If you want to win you have to believe you can win. If you want to make it to the Pro Tour don’t be happy that you added yet another Top 8 pin to your collection. If you want to win the Pro Tour don’t start celebrating until the trophy is already in your hands.
I’m going to leave you with a pair of stories:
After Pro Tour: San Diego I had a conversation with LSV over a cube draft match about his results that weekend. He had gone 16-0 set a Pro Tour record that is unlikely to ever be matched and finished 3rd in the tournament taking home $15000. And he wasn’t happy about it.
“I can’t say that to most people because I know they won’t get it” he said to me “But I know you know what I mean. They just see that I did really well and made a bunch of money. But all I think about is how I got so close and didn’t win.”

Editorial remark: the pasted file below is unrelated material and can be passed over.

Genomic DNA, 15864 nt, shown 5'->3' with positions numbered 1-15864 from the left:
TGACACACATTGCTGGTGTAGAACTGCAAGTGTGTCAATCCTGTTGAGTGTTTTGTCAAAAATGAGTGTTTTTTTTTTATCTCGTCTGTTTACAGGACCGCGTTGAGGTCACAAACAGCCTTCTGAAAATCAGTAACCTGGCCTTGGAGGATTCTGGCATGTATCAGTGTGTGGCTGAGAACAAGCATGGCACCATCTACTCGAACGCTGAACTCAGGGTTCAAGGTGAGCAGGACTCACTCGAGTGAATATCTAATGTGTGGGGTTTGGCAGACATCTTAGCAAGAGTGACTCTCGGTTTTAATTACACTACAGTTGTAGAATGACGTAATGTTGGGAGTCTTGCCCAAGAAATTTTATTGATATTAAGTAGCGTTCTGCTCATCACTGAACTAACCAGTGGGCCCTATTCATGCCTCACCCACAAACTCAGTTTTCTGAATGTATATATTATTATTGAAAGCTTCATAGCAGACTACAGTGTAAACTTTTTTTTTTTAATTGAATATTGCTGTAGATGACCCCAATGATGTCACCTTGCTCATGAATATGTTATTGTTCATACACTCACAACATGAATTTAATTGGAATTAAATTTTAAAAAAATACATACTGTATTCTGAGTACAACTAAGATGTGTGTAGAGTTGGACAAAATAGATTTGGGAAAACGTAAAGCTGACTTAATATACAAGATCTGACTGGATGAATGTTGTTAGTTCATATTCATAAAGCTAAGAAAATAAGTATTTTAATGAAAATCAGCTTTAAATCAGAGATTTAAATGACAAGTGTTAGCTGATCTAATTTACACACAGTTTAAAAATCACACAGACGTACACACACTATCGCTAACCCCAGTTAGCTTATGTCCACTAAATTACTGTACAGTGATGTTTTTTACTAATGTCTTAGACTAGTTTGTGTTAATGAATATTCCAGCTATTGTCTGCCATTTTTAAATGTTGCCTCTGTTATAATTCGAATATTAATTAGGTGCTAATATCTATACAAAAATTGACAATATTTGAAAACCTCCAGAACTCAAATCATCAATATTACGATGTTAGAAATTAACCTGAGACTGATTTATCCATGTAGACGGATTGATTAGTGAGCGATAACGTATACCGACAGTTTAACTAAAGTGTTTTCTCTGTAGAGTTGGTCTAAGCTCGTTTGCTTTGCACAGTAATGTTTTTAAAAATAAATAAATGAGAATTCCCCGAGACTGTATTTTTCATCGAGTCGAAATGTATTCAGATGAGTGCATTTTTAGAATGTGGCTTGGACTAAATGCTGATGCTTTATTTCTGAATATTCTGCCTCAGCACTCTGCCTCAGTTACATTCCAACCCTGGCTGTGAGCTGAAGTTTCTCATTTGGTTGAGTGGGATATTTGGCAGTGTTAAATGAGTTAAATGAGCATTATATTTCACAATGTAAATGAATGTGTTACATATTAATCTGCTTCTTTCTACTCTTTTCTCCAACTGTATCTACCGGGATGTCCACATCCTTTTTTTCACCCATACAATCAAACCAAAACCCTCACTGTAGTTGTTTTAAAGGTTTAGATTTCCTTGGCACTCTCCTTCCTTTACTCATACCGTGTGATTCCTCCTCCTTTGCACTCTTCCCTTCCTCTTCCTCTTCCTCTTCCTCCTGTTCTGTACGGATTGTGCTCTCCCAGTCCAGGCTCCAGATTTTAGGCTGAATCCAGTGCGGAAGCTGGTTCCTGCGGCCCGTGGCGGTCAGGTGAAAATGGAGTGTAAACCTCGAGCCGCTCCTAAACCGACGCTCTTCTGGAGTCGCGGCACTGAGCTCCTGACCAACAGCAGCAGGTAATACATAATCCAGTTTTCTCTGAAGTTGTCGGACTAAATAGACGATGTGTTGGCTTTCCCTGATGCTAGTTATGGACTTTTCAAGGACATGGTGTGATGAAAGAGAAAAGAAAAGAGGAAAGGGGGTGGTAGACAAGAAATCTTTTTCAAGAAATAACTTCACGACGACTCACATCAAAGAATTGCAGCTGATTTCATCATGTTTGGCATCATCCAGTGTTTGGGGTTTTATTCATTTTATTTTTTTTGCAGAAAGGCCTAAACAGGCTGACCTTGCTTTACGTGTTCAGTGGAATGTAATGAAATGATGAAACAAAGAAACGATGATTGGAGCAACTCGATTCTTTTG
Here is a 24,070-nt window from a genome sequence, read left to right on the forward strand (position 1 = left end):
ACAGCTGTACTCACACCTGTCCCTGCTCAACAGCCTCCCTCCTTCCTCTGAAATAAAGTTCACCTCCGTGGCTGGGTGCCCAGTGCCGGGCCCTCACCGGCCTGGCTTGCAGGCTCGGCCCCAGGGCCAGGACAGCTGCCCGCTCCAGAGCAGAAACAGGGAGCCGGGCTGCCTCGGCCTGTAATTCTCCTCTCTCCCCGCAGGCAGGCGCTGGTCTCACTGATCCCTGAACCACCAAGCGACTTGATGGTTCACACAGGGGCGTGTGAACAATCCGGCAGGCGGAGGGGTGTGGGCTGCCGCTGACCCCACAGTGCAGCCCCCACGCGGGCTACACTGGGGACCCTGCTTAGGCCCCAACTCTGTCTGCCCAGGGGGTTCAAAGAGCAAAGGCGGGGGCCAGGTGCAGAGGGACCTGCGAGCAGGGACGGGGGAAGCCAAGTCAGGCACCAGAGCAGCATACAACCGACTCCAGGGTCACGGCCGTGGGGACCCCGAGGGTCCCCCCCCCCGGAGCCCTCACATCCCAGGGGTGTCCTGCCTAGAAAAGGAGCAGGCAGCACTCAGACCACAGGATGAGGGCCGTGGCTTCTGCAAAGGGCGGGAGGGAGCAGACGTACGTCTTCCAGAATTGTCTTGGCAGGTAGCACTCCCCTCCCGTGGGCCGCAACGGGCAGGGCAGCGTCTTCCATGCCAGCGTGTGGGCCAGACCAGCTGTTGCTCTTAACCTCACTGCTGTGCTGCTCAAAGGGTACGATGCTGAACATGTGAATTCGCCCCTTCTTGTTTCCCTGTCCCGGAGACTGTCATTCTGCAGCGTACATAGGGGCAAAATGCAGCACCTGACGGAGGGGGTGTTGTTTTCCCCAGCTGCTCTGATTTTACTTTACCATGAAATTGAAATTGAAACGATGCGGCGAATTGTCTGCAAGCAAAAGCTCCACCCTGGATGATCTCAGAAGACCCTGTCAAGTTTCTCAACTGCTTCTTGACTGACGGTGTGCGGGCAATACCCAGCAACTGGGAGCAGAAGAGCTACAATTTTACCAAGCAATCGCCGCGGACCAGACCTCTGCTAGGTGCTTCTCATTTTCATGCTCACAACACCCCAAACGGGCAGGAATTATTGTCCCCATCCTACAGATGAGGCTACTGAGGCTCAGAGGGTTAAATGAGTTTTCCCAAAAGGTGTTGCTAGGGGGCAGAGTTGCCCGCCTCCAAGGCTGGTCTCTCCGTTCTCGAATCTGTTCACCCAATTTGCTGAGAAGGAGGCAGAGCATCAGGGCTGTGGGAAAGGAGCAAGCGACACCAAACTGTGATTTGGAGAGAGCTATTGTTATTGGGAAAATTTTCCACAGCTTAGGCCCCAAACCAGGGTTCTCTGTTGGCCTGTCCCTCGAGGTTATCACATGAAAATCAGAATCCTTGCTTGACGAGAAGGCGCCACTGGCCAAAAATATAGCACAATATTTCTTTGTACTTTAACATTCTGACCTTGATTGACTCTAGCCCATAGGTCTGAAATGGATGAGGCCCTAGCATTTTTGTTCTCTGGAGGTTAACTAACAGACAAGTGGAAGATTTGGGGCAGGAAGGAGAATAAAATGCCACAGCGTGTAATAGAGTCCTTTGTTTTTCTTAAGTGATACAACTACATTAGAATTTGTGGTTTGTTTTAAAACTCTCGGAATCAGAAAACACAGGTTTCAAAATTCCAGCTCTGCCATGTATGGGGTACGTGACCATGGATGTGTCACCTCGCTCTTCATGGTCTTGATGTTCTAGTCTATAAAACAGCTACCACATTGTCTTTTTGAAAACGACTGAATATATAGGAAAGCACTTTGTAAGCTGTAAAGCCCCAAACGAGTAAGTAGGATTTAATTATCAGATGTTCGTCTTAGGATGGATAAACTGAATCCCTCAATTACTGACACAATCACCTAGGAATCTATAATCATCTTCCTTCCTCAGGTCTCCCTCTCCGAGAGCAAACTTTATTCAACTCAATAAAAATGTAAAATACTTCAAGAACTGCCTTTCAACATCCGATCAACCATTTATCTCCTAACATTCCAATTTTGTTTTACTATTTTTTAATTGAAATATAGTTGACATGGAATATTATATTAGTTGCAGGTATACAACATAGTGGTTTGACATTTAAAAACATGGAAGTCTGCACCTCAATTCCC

At his victory party at XS Nightclub (which involved the most awesome entrance I have ever been a part of by the way including Dave flanked by girls with sparklers and the DJ playing “The Champ is here!” as he walked in) I congratulated Dave on his win and told him I knew how much it meant to him. I related my conversation with LSV and how I knew Dave was someone who felt the same way. His response was “After all these years I don’t think how awesome it is that got second and won $3.5 million dollars. All I can think about is that I didn’t win.”
That is what it takes to be a champion.
See you next week…